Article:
The recent murders of six Asian women in Georgia and ongoing attacks on Asians in the US have left many in the BPS and BTU communities in search of resources, supports, and learning opportunities to better understand the nature and historical context of anti-Asian racism. Families and school community concerns are especially heightened as students physically return to school buildings and feel an urgency to address and fight this form of hate within classrooms and hallways. However, the lack of understanding and resources (within schools and Central Office) that address these events as well as the lived and historical experiences of Asian Americans, reveals the invisibility experienced by Asian Americans in BPS on a daily basis. The need for these resources has always been there, yet it is this crisis moment that reveals just how few resources on Asian American experiences and history are available to our teachers, students and schools.
A number of BTU members–Asian and non Asian– have reached out to inform us that after raising the need for these resources or learning opportunities, school administrators have turned and asked these teachers to create and provide training to their colleagues. This situation lays bare the structural problems in BPS to systematically address racism, specifically anti-Asian racism. We believe that educators play a critical role in creating a positive racial climate and culture at their schools. However, this responsibility should not fall to teachers alone. There is a power and resource difference at play when school administrators ask individual teachers or groups of teachers to lead PDs on race without also providing adequate resources, supports, and compensation. No staff should face the false choice to either develop and lead PD for the school, or have the school go without a PD on an important issue.
Agreeing to lead a PD for colleagues about anti-racism may seem like being a “team player.” However, it is concerning when educators of color are pressured, intentionally or not, to lead these efforts. Just because one may have been traumatized does not give someone expertise or responsibility to teach others about it. It can do more harm than good when anti-racism trainings are led by well-intended people who have little or no formal training themselves on this topic. If a teacher raised the issue of needing training around sexual harassment and sexism in the workplace, it would be unacceptable to ask that teacher to then lead a PD about sexism and harassment in the workplace for the staff who havd engaged in the harassing behavior. The school admin needs to bring in people who have expertise and experience–and pay them to do a series of training–rather than task the person who brought it up with developing a training.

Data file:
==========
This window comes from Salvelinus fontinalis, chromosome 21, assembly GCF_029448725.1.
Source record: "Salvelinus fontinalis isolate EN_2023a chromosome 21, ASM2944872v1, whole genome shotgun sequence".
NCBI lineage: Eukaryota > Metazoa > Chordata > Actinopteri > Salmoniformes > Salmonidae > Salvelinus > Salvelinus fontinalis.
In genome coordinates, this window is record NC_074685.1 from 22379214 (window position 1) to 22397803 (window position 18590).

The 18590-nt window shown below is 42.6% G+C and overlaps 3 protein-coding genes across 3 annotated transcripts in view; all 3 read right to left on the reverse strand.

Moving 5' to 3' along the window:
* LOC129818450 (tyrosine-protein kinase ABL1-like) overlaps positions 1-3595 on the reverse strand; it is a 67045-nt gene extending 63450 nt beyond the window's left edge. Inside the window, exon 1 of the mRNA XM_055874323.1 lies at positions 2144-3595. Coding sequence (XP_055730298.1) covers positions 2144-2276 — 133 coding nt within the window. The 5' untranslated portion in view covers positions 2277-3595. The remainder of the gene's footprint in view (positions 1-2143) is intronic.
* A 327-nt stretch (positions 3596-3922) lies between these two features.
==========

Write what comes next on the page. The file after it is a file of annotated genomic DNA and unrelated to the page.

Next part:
For those educators who do want to engage in and lead this type of work, there should be structures and training in place that ground them in its principles with trusted and knowledgeable experts so that they may build capacity for the long term with their colleagues. This learning and capacity building will likely be different for whit educators and educators of color. With anti-racist work, white teachers in particular should follow the lead of, and elevate the voices, experiences and expertise of anti-racist trainers and scholars from various communities of color, and leverage social capital to advocate for adequate funding and resources to support them.
This is a real chance to demand that BPS deal with this gap in a systemic way by pushing for school administrators and Central Office to partner and pay race scholars and anti-racist training experts (who specialize in specific anti-racism training in specific communities: i.e. anti-Asian racism is different from anti-indigenous racism is different from anti-Black racism) who are trusted by the community and who already study and do this work in schools to do long term work with the district and teachers, rather than passing that responsibility onto concerned and conscientious educators who already have a full plate of responsibilities. Anti-racism work isn’t just asking a speaker to come in and share a few words during a highly publicized event, or providing a list links for teachers to “explore” from outside organizations, or creating more affinity groups led by people who have never led any before. It is real work that needs real long-term commitment and real funding. Learning might be sparked by crisis, but cannot only happen in times of crisis.